May 15, 2013
On the eve of the release of the latest feature-film from the “Star Trek” mega-brand, scholar and curator Margaret Weitekamp argues that the fictional series of space exploration helped define and inspire real world parallels. From advancing diversity in NASA to anticipating new technologies, “Star Trek” left its mark on American culture. Weitekamp, the Air and Space Museum’s curator of space science fiction materials, including a 11-foot model of the Enterprise, says, it will continue to do so.
Since the original series aired in the 1960s, “Star Trek” has grown to include five different series, 12 movies and a vibrant fan culture that supports a multi-billion dollar industry.
Many of the people working in the spaceflight industry, says Weitekamp, are also huge fans of the franchise. That includes Mike Gold, chief counsel at Bigelow Aerospace, who is currently working on the Bigelow Expandable Activity Module (BEAM), an inflatable module for the International Space Station. Gold and Weitekamp will be joined by two more Trek fans for a panel Thursday May 16, “Star Trek’s Continuing Relevance,” at the Air and Space Museum.
We spoke with Weitekamp over the phone about her career, why “Star Trek” matters and her own spaceflight ambitions.
How did you turn “Star Trek” into a scholarly pursuit?
I have a Ph.D. in history from Cornell and while there, Cornell has a rather innovative program of writing in the discipline, where for their freshman composition classes, you can create a course about anything you want because the content is not what is graded, it’s the teaching of writing in sociology, or history, or philosophy.
So I created a space history and science fiction class that I taught a few times while at Cornell.
How does “Star Trek” inspire industry?
The original ‘Star Trek’ series, from 1966 to 1969, had a very diverse cast as the command crew of the Starship Enterprise. When NASA was recruiting astronauts in the 1970s, they weren’t getting the diversity of female and minority applicants that they had hoped that they would. So they actually hired Nichelle Nichols, who is the actress who played Lieutenant Uhura, an African American actress who was part of that command crew, to do a public relations campaign in the 1970s with the theme that “there’s space for everyone.” They saw the number of women and people of color applying go up after her campaign in 1977 and 1978. So there have been some instances of a very direct relationship. And then also just the broader sense of being interested in what’s possible in terms of space flight and thinking about the ways in which who we are gets translated when you go into space.
How close are we to the future “Star Trek” envisions?
Not as close as people would like. The lack of a transporter and the lack of a warp drive has kept humanity a lot closer to home than I think people had hoped we would be being this far into the 21st century.
On the other hand, there are a lot of ways in which, in terms of global communication, people are much farther in ways ‘Star Trek’ didn’t necessarily anticipate.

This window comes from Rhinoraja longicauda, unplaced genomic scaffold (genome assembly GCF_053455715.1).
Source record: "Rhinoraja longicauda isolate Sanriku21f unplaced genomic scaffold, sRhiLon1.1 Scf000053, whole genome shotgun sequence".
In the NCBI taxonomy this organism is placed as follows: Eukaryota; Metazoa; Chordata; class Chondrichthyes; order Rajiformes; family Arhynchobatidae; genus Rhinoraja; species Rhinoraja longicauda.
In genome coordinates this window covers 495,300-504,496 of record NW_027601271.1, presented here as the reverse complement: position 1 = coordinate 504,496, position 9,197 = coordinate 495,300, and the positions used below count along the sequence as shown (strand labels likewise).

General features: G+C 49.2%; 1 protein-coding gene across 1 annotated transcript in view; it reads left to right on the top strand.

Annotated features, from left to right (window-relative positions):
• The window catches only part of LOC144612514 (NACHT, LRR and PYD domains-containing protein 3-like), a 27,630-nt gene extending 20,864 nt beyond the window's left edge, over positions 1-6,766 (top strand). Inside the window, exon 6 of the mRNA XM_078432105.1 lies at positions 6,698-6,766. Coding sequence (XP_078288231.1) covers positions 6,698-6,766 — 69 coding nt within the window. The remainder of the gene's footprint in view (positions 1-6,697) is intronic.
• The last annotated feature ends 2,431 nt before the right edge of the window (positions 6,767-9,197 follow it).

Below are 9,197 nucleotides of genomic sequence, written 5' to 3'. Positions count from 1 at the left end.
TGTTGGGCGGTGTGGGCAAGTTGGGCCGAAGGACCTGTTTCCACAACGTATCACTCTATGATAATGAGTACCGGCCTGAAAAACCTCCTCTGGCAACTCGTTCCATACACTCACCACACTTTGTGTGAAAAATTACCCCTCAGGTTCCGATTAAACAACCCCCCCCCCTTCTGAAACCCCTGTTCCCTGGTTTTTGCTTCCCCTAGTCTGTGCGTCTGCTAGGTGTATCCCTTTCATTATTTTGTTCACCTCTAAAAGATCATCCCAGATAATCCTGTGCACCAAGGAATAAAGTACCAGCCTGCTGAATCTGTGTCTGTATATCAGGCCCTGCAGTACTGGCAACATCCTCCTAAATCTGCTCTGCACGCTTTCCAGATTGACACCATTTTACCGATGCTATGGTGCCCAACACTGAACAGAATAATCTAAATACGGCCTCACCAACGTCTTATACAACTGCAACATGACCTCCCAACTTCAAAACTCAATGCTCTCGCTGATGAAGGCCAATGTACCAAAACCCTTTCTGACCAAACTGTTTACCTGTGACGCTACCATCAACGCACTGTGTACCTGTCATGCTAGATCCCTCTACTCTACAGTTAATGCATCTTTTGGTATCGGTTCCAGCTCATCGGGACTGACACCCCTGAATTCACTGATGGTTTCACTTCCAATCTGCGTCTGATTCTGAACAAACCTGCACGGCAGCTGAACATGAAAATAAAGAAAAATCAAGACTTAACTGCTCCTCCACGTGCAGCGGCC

People had hoped that some day they would be able to walk around with a thin tablet or with a communicator on their belts and, in fact, we now have moved passed flip phones to having a kind of mini-computer in your hands when you’re on your smart phone.
There are some ways in which I think we’re living the dream but the physical transportation of people out between star systems is still hundreds if not thousands of years out.
Would you consider going into space?
If there’s some need to send a historian mother of three into space, I think that would be tremendously exciting.
What do you like about “Star Trek?”
I personally, as a scholar, am really intrigued by the ways that it can be both a driver for social change but also a commentary on the political and social situation at the time. The original ‘Star Trek’ series, for example, had a lot of discussion about racial integration and gender roles and was very self-consciously a social commentator. As someone who is interested in American culture and society as a historian, it’s a really rich source for looking at the ways in which people have engaged with those issues.
And as a fan, what do you like about it?
I am more of a Next Generation fan and was also a kind of closet Trek fan and a ‘Star Wars’ fan. I am always interested in gender roles and ‘Star Trek’ has had some very innovative plot lines where they talked about women’s roles in society. Despite the mini-skirts of the original series, they have done some very innovative gender stuff.
Which is better, “Star Trek” or “Star Wars?”
Actually, I’m very ecumenical on this. I really like both. I grew up more as a ‘Star Wars’ fan but I have really come to like how rich ‘Star Trek’ is in terms of the scholarly analysis and that’s something that’s a lot of fun for me personally and professionally. I’m going to have to come down solidly on the fence of saying I like both.
‘Star Trek’ has more self-consciously, commented on its social and political context…Although the ‘Star War’ universe has all of those six movies kind of working to tell one continual arc of a story, the ‘Star Trek’ universe has really worked to knit together many disparate pieces: TV shows, movies, fan culture, novels, merchandise, into one, what has been called by scholars, megatext.
“Star Trek Into Darkness” will be showing at the Udvar-Hazy Center’s IMAX theater.
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